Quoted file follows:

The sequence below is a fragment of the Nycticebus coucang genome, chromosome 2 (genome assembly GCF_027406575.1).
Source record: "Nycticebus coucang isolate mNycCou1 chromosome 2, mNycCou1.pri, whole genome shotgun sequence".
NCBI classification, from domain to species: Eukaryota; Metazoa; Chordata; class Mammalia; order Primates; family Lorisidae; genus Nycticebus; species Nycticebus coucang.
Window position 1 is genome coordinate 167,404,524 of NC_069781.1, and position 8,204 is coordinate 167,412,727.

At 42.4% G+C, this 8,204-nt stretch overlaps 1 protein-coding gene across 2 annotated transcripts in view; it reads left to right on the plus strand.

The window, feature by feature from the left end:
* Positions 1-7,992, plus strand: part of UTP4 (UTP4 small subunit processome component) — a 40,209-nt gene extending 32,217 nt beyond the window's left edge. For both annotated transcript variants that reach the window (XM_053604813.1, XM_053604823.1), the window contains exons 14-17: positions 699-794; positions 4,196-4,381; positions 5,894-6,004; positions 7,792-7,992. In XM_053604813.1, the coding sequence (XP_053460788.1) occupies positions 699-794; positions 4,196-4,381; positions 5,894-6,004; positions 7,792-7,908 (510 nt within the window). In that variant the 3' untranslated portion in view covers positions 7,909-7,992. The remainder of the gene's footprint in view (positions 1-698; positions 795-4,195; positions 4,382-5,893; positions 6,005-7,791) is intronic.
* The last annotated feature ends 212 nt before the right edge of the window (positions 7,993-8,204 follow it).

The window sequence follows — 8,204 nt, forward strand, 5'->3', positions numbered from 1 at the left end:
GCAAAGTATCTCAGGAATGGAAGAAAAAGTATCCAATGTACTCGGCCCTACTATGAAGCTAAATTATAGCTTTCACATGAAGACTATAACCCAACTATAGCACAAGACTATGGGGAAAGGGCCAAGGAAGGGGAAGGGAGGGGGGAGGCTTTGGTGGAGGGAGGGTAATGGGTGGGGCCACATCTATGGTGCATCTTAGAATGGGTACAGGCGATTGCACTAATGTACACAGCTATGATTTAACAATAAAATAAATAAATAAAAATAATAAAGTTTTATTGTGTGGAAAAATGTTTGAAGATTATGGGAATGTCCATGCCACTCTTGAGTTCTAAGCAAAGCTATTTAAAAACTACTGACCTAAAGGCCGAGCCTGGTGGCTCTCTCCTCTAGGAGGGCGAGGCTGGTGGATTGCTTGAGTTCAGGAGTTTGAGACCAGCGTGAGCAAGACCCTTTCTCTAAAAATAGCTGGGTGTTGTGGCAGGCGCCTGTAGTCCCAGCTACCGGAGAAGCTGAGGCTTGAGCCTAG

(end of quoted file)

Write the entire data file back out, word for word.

The sequence below is a fragment of the Nycticebus coucang genome, chromosome 2 (genome assembly GCF_027406575.1).
Source record: "Nycticebus coucang isolate mNycCou1 chromosome 2, mNycCou1.pri, whole genome shotgun sequence".
NCBI classification, from domain to species: Eukaryota; Metazoa; Chordata; class Mammalia; order Primates; family Lorisidae; genus Nycticebus; species Nycticebus coucang.
Window position 1 is genome coordinate 167,404,524 of NC_069781.1, and position 8,204 is coordinate 167,412,727.

At 42.4% G+C, this 8,204-nt stretch overlaps 1 protein-coding gene across 2 annotated transcripts in view; it reads left to right on the plus strand.

The window, feature by feature from the left end:
* Positions 1-7,992, plus strand: part of UTP4 (UTP4 small subunit processome component) — a 40,209-nt gene extending 32,217 nt beyond the window's left edge. For both annotated transcript variants that reach the window (XM_053604813.1, XM_053604823.1), the window contains exons 14-17: positions 699-794; positions 4,196-4,381; positions 5,894-6,004; positions 7,792-7,992. In XM_053604813.1, the coding sequence (XP_053460788.1) occupies positions 699-794; positions 4,196-4,381; positions 5,894-6,004; positions 7,792-7,908 (510 nt within the window). In that variant the 3' untranslated portion in view covers positions 7,909-7,992. The remainder of the gene's footprint in view (positions 1-698; positions 795-4,195; positions 4,382-5,893; positions 6,005-7,791) is intronic.
* The last annotated feature ends 212 nt before the right edge of the window (positions 7,993-8,204 follow it).

The window sequence follows — 8,204 nt, forward strand, 5'->3', positions numbered from 1 at the left end:
GCAAAGTATCTCAGGAATGGAAGAAAAAGTATCCAATGTACTCGGCCCTACTATGAAGCTAAATTATAGCTTTCACATGAAGACTATAACCCAACTATAGCACAAGACTATGGGGAAAGGGCCAAGGAAGGGGAAGGGAGGGGGGAGGCTTTGGTGGAGGGAGGGTAATGGGTGGGGCCACATCTATGGTGCATCTTAGAATGGGTACAGGCGATTGCACTAATGTACACAGCTATGATTTAACAATAAAATAAATAAATAAAAATAATAAAGTTTTATTGTGTGGAAAAATGTTTGAAGATTATGGGAATGTCCATGCCACTCTTGAGTTCTAAGCAAAGCTATTTAAAAACTACTGACCTAAAGGCCGAGCCTGGTGGCTCTCTCCTCTAGGAGGGCGAGGCTGGTGGATTGCTTGAGTTCAGGAGTTTGAGACCAGCGTGAGCAAGACCCTTTCTCTAAAAATAGCTGGGTGTTGTGGCAGGCGCCTGTAGTCCCAGCTACCGGAGAAGCTGAGGCTTGAGCCTAG